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Created June 9, 2012 18:16
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Versioned Writing

Versioned Writing — an experiment

Status: Very drafty.

Git for prose, Git for everything

Recently, I've become hooked on the idea of applying version-control software (and the concepts it enables) to writing. Git and GitHub have completely transformed, for the better, the way I write and think about software. I have a hunch they can something similar for writing.

Some form of versioning already exists, raggedly, in most prose-writing workflows. It's typically linear. For instance, we all have a folder somewhere that looks like this:

  • rough-draft.doc
  • 1st-draft.doc
  • 1st-draft-rewrite.doc
  • 2nd-draft.doc
  • 2nd-draft-without-dentist.doc
  • final-draft.doc
  • final-draft-copyedited.doc
  • final-draft-FINAL.doc
  • final-draft-FINAL2.doc
  • final-draft-FINAL3-USE-THIS.doc

This mess is a headache to manage, yes. But, whether most writers realize it or not, this mess is also a shackle. The mess and our aversion to multiplying it, prevents us from taking as many syntactical, rhetorical, and intellectual risks as we should or could.

Computer programmers have a set of tools that elegantly get around this problem: version control systems. Git, which I use, is currently the most popular, but there are many options. Git lets me "branch" a programming project in two, or three, or more, directions at the same time, never worrying that I'll lose any changes along the way, or become chained to one particular path.

Version control systems afford developers many conveniences -- collboration, rollbacks, merges, tagging, commit-commenting -- but I suspect that this concept of branching will be the most powerful for writers. Branches alleviate hesitation and fear. Branches encourage risks and experimentation.


Other applicable Git concepts

  • versioning has a specific application to "living" documents, such as blogs and most other writing on the web -- revisions become less intrusive, more transparent, more accountable.
  • See Paul Graham on rewriting:
  • commit notes as a concept that doesn't really exist in writing today, but should.
  • enables collaborative (copy-)editing, pull-requests, etc.
  • Benefit to reader, if the writer wants to post entire revision history; though I can see the argument for rebasing pre-publication
  • Other uses for branches: alternate endings?

People already publishing prose on Git

  • Chacon, Hinton, Bycoffe, Osmani, and more -- see previous piece.

Software for representing/publishing git-prose repos

  • The software should be able to easily port this and other gists.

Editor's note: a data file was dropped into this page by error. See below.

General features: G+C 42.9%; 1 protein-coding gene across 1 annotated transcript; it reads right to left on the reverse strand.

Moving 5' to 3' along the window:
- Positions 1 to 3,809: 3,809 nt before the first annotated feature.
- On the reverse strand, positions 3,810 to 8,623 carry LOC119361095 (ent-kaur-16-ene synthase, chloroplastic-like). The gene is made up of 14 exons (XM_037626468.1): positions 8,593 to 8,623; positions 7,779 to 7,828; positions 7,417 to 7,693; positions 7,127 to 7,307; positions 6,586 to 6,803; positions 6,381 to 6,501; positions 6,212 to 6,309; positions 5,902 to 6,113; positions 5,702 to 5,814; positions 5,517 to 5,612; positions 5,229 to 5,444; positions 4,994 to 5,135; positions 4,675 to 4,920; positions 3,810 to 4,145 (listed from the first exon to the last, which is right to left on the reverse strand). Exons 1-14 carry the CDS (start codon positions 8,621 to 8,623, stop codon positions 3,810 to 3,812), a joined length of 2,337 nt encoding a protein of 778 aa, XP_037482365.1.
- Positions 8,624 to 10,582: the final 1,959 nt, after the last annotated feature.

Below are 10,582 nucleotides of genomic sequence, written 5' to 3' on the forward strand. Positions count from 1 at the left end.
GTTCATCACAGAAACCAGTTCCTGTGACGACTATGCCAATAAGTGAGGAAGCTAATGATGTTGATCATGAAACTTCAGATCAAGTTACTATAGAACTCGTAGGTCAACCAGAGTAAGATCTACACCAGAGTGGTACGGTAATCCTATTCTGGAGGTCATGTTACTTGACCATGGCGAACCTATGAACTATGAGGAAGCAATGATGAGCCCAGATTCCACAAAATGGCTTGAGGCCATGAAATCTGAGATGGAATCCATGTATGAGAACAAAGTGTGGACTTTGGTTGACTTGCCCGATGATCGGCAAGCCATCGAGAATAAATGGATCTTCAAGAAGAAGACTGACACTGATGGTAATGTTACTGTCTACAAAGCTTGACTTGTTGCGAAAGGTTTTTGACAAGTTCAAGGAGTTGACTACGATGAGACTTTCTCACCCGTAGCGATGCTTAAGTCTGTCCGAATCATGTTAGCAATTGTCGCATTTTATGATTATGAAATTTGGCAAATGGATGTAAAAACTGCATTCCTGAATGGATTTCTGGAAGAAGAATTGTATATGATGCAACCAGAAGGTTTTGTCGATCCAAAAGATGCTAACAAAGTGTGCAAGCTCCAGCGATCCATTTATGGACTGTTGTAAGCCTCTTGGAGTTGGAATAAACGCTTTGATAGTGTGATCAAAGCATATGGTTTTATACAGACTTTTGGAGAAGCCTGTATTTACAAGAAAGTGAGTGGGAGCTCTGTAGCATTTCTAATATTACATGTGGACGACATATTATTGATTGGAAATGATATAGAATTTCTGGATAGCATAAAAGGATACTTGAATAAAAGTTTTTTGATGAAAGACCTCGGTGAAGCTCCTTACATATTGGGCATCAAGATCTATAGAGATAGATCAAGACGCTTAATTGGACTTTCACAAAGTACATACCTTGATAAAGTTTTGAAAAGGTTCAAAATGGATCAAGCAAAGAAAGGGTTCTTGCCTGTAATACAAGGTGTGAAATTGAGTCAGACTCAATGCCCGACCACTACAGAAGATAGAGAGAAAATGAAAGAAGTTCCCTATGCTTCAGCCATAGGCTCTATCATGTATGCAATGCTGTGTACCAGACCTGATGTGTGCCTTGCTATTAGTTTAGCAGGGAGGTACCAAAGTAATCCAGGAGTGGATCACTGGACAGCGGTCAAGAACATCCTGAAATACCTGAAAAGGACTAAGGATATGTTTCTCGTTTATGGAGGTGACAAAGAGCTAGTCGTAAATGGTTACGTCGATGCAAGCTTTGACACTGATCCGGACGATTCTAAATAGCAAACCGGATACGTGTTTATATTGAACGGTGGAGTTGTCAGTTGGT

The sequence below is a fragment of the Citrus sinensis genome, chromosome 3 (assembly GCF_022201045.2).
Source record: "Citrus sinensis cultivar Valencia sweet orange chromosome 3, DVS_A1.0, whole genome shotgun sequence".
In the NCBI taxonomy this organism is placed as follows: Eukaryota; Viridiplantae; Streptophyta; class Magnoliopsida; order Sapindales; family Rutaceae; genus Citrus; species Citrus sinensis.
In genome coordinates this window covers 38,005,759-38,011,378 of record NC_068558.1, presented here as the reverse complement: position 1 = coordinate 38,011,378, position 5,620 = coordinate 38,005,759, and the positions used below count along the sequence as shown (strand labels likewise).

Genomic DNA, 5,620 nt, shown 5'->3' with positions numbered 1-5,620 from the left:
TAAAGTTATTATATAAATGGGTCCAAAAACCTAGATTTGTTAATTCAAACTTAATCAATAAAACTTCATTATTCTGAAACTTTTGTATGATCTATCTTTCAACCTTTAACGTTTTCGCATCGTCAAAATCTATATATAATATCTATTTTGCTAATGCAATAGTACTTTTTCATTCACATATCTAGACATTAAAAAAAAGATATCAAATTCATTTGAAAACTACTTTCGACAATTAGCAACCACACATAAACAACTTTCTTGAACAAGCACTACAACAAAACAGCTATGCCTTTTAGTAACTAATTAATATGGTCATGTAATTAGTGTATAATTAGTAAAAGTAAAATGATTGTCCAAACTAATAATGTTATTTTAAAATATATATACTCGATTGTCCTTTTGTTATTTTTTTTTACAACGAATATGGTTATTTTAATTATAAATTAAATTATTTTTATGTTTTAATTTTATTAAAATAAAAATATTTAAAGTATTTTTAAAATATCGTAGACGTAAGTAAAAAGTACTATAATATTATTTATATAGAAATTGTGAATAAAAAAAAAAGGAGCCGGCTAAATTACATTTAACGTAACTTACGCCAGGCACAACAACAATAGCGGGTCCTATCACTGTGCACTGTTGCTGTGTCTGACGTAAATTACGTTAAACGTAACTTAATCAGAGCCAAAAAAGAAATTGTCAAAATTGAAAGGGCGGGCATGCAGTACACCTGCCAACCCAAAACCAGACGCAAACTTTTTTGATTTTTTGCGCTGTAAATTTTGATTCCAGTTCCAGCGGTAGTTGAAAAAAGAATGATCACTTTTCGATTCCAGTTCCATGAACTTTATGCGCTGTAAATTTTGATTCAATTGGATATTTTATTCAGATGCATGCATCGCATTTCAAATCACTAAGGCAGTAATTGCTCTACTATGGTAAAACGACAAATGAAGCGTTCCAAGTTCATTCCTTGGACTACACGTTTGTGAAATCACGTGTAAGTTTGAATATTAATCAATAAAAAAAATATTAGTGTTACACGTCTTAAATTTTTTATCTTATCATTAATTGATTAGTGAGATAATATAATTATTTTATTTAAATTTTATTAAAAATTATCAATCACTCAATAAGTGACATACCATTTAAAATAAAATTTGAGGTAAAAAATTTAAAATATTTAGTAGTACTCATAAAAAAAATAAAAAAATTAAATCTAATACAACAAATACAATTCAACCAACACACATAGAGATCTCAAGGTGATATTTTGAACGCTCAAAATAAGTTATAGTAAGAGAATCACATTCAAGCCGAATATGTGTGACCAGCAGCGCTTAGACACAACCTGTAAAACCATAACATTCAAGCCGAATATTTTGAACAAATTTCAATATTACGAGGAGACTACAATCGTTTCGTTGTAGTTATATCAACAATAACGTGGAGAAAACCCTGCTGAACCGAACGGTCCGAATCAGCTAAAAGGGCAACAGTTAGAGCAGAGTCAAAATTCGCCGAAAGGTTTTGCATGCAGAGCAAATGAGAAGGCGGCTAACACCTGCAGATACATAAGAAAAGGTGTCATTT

• Why gists fall short:
    • Can't read commit messages
    • Can see how much changed, but not what
    • Not great formatting for prose; a necessary limitation, given the focus on code.
    • Not customizable.
    • Not yours!

Similar ideas

  • Previous attempts: Flashbake, Google Docs (to some extent), Stypi (
    • But these are all missing a crucial ingredient -- branching. Revision history is revelatory (in a literal and figurative sense), but branching is transformative -- it transforms the creative process, frees it to be less linear, more adventuresome.
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I became very fixated on this idea a few minutes ago, scrapped together some words into Google, and found this page where you very neatly summarized just a 'feeling' I've been having that the git method of disrupting the singular-linearity of mainstream writing habits (i.e. Volume 1.1 of a document coming out chronologically after 1.0 and etc. very predictably). I see this document of yours is four years old; I would use github for precisely that if it weren't frowned upon (is it?)...maybe just use the desktop client to at least create the architecture if not the persistence of web-storage.

  • a random visit from a stranger

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I'm also interested in this idea. It will probably be standard in coming years.

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hello jeremy.

just dropping by to mark the 5th anniversary of this gist. :+)


have a hunch they can something similar for writing.
have a hunch they can do something similar for writing.


collboration, rollbacks, merges, tagging, commit-commenting
collaboration, rollbacks, merges, tagging, commit-commenting

do these corrections make me a collaborator? do they, do they? ;+)


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